It just so happened that I met a girl yesterday (yes, through Tinder 😉 ) who works as a juveller here on Kauai, specializing in shells. As a memory of her, she gave me nothing less than a Sunrise Shell. What an amazing gift. She drilled a hole in it and attached it to a necklace I have, it made a perfect combo. So thankful. And in case you wondered, that shell would sell for $200 (!).

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According to the forecast, the wind is suppose to change direction tomorrow, with good-sized swell still coming in from the north. Fingers crossed for sweet conditions!

Aloha!

So we crossed the equator, and the international dateline, and are currently in Hawaii! Everyone here greets you with the phrase “Aloha”, which is Hawaiian for “love”, or “care”, but it can also mean “hi” or “good bye”. Quite a useful phrase 🙂 To be more precise about our Hawaiian location, we’re on the island of Kauai.

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One of the top priorities here was to get our hands on some surfboards. We were initially planning on buying second hand boards, but as it turns out that those are hard to come by on this island, we decided to rent boards instead. Fortunately we were able to score a pretty good deal at Tamba Surf Company here on Kauai. The actual price for renting a board for the desired period (March 10th – 22nd) was $165 per board, but we got it for $125. Thank you Tamba! 🙂

I went for a board similar to the one I rented in New Zealand; 6-8 long, 21 wide, and 2 7/8 thick. It has kind of a narrow nose though, and it definitely feels a little more wiggly than my old board, but I’m starting to get used to it after a couple of sessions. It’s also faster than my old board, and of course should be easier to maneuver, as it’s smaller.

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Today’s session took place up north on the island, at Hanalei bay. The surf was smaller than predicted, like 2-3 foot. And it was a little messy out there, even though the wind wasn’t all that strong today. But despite the conditions being pretty average, it was good to get some practice in on my new board. And the scenery is quite stunning. So as I was sitting out there on the board, waiting for the swell to pick up, I just enjoyed looking in at the amazing tropical rainforest. Could have been worse right. However, I must add that I thought Hawaii would be a little warmer! It’s barely 20 degrees celsius here, and a grim north wind actually makes it straight out dangerous to walk out the door without a sweater! Equator is right down the road, and this is what we get. What worries me more though, is the fact that this is what a Norwegian summer is often like. How then, will I ever make it through another winter in Norway! I might have to become a climate refugee 😉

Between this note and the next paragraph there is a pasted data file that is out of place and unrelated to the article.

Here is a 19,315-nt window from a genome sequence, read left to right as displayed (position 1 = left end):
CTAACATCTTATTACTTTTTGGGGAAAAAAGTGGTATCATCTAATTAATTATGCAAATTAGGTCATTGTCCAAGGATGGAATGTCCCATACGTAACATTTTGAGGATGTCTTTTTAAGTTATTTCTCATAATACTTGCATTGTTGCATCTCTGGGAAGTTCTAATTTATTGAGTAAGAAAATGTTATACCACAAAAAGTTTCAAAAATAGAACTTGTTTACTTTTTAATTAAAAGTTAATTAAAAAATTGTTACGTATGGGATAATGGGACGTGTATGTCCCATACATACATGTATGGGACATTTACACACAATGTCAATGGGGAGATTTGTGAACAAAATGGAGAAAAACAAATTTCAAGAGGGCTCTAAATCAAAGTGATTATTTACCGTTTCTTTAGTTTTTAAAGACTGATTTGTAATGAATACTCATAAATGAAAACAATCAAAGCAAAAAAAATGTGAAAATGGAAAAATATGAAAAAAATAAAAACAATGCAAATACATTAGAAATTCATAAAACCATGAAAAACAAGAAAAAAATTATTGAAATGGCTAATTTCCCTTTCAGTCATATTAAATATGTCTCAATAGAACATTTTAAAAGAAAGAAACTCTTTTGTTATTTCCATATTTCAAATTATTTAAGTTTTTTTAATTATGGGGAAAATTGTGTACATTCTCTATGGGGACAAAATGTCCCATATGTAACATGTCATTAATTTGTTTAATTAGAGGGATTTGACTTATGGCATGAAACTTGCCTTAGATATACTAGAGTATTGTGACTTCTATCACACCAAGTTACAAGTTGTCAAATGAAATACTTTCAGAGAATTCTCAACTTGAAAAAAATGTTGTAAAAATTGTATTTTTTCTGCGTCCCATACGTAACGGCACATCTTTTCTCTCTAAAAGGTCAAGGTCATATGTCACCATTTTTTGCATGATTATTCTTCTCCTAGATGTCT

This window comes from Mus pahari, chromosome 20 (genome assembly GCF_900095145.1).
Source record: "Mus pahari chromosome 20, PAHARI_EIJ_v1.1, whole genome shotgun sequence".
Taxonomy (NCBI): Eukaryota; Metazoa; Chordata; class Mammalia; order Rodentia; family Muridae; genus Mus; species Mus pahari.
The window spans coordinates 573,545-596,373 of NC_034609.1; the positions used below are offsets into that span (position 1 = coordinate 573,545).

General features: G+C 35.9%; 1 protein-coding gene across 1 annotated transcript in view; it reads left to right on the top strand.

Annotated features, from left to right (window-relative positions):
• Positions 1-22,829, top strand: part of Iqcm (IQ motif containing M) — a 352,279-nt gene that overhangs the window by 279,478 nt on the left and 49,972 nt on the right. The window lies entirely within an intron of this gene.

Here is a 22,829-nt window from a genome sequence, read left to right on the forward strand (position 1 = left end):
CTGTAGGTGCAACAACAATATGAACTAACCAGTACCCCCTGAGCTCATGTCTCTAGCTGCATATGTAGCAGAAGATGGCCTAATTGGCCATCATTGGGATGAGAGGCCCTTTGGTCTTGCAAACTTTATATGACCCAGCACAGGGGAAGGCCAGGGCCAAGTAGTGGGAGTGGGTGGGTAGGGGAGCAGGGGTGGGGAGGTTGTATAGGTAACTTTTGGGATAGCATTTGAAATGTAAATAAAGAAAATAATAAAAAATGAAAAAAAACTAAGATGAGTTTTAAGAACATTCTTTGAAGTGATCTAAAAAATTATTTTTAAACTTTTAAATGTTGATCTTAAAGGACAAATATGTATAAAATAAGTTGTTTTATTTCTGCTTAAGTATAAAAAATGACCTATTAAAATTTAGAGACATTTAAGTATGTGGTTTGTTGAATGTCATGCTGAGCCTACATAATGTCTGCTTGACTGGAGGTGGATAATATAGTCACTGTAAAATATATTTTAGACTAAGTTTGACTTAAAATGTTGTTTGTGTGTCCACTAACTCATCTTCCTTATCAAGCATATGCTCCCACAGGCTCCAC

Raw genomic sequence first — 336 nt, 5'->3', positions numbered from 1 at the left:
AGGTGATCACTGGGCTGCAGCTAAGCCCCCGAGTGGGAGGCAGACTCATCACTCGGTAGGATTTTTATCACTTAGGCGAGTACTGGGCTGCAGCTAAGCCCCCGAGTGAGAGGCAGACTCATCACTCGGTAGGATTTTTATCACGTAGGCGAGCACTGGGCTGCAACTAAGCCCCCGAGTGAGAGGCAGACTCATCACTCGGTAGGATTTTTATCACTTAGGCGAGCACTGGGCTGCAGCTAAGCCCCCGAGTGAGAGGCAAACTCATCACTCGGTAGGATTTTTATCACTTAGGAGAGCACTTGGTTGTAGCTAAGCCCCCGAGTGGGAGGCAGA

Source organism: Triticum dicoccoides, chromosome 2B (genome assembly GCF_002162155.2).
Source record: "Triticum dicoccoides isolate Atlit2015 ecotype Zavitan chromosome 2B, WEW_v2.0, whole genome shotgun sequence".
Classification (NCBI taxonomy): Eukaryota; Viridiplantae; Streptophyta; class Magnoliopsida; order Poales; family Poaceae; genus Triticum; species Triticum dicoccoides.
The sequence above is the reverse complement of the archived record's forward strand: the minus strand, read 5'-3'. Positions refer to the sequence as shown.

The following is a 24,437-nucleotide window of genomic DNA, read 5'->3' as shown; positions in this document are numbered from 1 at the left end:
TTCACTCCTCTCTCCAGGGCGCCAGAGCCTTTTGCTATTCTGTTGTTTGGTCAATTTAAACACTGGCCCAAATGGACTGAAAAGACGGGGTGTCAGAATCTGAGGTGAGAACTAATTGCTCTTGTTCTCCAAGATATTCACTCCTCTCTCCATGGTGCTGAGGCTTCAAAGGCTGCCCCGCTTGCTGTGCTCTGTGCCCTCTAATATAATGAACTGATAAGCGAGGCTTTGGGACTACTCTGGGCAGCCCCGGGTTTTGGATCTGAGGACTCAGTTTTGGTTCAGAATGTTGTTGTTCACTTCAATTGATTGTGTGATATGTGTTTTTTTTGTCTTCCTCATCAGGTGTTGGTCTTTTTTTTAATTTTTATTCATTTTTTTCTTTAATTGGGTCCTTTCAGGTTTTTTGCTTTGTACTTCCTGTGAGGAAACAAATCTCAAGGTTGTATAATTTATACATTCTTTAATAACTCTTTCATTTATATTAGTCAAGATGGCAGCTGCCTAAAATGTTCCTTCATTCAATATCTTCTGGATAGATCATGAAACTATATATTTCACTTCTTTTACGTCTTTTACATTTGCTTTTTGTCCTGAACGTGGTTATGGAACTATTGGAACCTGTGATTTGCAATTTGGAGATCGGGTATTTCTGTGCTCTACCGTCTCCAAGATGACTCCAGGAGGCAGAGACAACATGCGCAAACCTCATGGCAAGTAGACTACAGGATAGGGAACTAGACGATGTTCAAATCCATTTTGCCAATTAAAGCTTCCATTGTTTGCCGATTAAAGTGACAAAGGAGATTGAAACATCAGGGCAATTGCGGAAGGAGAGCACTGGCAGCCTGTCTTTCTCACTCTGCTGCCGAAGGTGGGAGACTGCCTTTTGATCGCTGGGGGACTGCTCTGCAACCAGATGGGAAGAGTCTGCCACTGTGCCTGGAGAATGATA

Anyway, here’s Hanalei bay 🙂

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We also rented a car as we need some wheels to get around on the island to the different spots. Went for a Ford Fiesta this time. Small, but all right. Fits us and the surfboards (barely!), so that’s all we need 🙂

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South Island activities

After we got off the ferry in Picton it’s been a pretty busy week here in New Zealand. Quite a lot of driving down the beautiful west coast of the South Island, and we made a few stops here and there on our way down to Queenstown.

Route South Island New Zealand

Queenstown might just be the extreme sport capital of the world. You’ll find just about any adrenalin-rushing activities you can think of here, and probably a few you haven’t even heard of. We decided to try out a couple we haven’t explored yet: Paragliding and Canyoning!

First out was paragliding. I had some butterflies before leaping off the cliff, but after that it was pure joy. It felt like flying, and I even spotted a hawk cruising along underneath us. My instructor, Omar, was great and got us down in one piece 🙂

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Next up was canyoning. This sport is basically about going down a river-canyon. There are several ways to get down: Walking, sliding, jumping, swimming, abseiling, and even zip-lining. We tried them all 🙂 It was an absolutely fantastic experience, quite a thrill and a bit physical too. The water was definitely not warm, so good thing we were active. I brought my GoPro with me, and I didn’t smash it against the rocks, so you can check out some photos and videos here 🙂

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And here’s the video 🙂